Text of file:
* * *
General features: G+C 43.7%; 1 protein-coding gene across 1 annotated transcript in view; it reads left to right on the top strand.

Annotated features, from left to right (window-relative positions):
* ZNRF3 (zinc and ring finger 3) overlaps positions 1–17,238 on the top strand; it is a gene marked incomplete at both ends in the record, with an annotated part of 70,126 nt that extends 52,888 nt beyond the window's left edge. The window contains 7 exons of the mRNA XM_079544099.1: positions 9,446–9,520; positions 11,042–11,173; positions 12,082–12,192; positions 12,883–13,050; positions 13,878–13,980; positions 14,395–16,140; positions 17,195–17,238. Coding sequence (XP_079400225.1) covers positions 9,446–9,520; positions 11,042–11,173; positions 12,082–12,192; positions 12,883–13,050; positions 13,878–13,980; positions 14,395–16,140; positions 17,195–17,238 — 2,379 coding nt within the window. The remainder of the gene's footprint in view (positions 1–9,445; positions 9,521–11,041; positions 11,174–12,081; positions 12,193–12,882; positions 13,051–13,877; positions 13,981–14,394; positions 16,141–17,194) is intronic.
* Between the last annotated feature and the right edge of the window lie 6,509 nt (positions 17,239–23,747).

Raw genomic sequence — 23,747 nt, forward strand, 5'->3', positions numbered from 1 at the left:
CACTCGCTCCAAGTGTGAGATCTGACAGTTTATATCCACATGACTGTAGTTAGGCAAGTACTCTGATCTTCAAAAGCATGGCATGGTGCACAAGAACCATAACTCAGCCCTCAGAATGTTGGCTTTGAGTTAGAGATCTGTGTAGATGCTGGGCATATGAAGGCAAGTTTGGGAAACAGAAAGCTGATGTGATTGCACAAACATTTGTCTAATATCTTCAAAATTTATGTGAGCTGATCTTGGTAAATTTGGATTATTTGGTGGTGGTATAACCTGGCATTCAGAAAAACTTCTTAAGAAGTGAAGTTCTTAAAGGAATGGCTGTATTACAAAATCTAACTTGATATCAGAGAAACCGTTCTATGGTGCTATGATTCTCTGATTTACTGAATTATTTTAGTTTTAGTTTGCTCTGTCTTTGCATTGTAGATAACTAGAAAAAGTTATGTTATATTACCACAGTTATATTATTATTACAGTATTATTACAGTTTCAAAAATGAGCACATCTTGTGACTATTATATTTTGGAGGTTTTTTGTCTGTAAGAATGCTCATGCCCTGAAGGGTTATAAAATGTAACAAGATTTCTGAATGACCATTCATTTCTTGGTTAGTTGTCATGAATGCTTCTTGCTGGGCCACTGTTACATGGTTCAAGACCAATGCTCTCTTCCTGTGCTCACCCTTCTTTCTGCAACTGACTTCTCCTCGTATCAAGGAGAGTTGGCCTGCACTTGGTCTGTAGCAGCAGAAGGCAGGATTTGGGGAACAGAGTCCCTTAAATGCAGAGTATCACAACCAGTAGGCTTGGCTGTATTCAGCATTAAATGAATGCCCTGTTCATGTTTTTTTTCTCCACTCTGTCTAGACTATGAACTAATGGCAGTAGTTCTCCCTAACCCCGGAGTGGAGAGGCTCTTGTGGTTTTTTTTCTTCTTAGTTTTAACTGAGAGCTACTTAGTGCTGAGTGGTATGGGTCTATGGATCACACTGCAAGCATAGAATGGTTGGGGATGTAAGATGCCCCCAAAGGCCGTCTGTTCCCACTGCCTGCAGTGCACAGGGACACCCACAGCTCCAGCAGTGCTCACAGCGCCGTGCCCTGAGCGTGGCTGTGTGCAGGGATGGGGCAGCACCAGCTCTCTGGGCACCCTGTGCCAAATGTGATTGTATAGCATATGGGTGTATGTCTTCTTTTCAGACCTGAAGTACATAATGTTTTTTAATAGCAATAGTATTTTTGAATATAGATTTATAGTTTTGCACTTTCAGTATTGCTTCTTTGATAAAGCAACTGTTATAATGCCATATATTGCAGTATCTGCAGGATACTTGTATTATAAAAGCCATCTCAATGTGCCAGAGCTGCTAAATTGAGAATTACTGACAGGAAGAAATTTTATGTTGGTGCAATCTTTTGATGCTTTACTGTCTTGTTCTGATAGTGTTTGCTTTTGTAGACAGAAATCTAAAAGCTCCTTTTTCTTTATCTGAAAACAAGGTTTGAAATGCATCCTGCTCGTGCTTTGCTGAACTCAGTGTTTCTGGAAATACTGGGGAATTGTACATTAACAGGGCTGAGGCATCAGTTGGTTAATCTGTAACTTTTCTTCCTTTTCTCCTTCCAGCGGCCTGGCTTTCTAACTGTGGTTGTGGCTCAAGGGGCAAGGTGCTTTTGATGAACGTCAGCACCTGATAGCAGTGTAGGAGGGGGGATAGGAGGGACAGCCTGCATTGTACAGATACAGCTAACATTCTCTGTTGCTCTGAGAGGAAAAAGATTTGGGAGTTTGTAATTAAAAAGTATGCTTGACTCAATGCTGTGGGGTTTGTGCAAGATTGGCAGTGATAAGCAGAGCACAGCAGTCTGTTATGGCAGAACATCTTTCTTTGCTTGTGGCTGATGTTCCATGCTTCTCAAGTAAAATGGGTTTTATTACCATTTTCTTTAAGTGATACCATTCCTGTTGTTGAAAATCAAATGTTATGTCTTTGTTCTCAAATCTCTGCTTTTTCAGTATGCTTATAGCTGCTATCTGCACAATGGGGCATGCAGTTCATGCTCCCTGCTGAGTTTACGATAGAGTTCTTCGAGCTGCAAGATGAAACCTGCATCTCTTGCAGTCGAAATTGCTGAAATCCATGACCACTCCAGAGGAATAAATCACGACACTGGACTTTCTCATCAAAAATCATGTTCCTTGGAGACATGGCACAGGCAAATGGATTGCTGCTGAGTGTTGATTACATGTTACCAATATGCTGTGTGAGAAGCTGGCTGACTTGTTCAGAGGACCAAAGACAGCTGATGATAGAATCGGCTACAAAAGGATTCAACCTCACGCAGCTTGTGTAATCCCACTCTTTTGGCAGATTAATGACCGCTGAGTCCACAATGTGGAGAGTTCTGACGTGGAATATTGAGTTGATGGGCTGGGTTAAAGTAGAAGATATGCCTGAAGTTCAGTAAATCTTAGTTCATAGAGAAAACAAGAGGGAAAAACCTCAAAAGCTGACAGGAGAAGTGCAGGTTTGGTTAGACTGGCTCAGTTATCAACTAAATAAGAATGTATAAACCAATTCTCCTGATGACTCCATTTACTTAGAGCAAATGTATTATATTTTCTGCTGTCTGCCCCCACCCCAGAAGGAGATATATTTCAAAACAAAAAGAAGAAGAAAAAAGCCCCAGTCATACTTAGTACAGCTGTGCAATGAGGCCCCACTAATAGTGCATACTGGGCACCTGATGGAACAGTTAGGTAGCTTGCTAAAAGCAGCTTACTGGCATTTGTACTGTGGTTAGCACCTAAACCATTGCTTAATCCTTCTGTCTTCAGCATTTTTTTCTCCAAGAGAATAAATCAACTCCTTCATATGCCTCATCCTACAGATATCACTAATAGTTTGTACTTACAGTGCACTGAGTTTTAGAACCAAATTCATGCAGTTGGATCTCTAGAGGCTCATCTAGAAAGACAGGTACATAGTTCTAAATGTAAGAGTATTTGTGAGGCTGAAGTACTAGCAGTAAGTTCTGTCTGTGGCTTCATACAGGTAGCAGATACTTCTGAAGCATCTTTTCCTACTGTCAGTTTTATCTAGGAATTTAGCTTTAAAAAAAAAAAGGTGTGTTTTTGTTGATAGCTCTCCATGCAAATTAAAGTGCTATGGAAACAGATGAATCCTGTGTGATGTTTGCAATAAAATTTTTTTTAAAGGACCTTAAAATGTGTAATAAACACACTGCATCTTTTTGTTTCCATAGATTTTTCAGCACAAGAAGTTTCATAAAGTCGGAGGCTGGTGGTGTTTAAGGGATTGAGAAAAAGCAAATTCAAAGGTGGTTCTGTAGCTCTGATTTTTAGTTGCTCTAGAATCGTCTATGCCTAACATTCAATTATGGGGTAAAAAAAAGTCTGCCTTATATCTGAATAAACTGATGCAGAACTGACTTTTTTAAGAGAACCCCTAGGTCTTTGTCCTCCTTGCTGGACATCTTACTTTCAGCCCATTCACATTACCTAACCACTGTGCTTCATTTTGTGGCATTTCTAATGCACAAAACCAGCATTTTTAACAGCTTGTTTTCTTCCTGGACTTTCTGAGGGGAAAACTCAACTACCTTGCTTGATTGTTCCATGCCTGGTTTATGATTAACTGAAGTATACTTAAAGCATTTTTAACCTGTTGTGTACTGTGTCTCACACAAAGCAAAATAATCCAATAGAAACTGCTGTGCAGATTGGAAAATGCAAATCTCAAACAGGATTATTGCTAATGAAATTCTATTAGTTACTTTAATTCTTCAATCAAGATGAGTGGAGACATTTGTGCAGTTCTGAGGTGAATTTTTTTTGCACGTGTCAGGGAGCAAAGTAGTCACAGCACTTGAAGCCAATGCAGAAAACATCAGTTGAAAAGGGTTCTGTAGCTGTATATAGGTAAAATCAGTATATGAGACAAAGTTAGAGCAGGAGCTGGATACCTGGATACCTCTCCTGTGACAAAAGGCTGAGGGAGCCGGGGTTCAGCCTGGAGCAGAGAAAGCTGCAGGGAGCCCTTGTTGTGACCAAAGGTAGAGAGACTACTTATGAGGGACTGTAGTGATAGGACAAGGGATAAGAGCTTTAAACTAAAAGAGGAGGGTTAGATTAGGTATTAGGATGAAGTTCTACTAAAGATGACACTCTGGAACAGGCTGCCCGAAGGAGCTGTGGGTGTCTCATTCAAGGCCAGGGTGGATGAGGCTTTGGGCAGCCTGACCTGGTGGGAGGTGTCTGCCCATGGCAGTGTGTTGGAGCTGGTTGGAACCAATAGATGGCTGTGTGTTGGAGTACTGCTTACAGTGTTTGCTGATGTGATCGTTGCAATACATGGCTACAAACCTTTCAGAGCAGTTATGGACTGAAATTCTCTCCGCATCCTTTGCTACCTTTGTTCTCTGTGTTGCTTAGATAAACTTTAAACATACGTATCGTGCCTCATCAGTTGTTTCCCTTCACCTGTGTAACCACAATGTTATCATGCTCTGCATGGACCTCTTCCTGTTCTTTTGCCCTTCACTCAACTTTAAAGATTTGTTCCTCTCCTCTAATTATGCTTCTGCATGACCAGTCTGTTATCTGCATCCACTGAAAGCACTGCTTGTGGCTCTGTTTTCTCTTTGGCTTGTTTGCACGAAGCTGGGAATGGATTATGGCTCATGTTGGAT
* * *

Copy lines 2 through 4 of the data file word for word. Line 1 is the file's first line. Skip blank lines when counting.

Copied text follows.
Annotated features, from left to right (window-relative positions):
* ZNRF3 (zinc and ring finger 3) overlaps positions 1–17,238 on the top strand; it is a gene marked incomplete at both ends in the record, with an annotated part of 70,126 nt that extends 52,888 nt beyond the window's left edge. The window contains 7 exons of the mRNA XM_079544099.1: positions 9,446–9,520; positions 11,042–11,173; positions 12,082–12,192; positions 12,883–13,050; positions 13,878–13,980; positions 14,395–16,140; positions 17,195–17,238. Coding sequence (XP_079400225.1) covers positions 9,446–9,520; positions 11,042–11,173; positions 12,082–12,192; positions 12,883–13,050; positions 13,878–13,980; positions 14,395–16,140; positions 17,195–17,238 — 2,379 coding nt within the window. The remainder of the gene's footprint in view (positions 1–9,445; positions 9,521–11,041; positions 11,174–12,081; positions 12,193–12,882; positions 13,051–13,877; positions 13,981–14,394; positions 16,141–17,194) is intronic.
* Between the last annotated feature and the right edge of the window lie 6,509 nt (positions 17,239–23,747).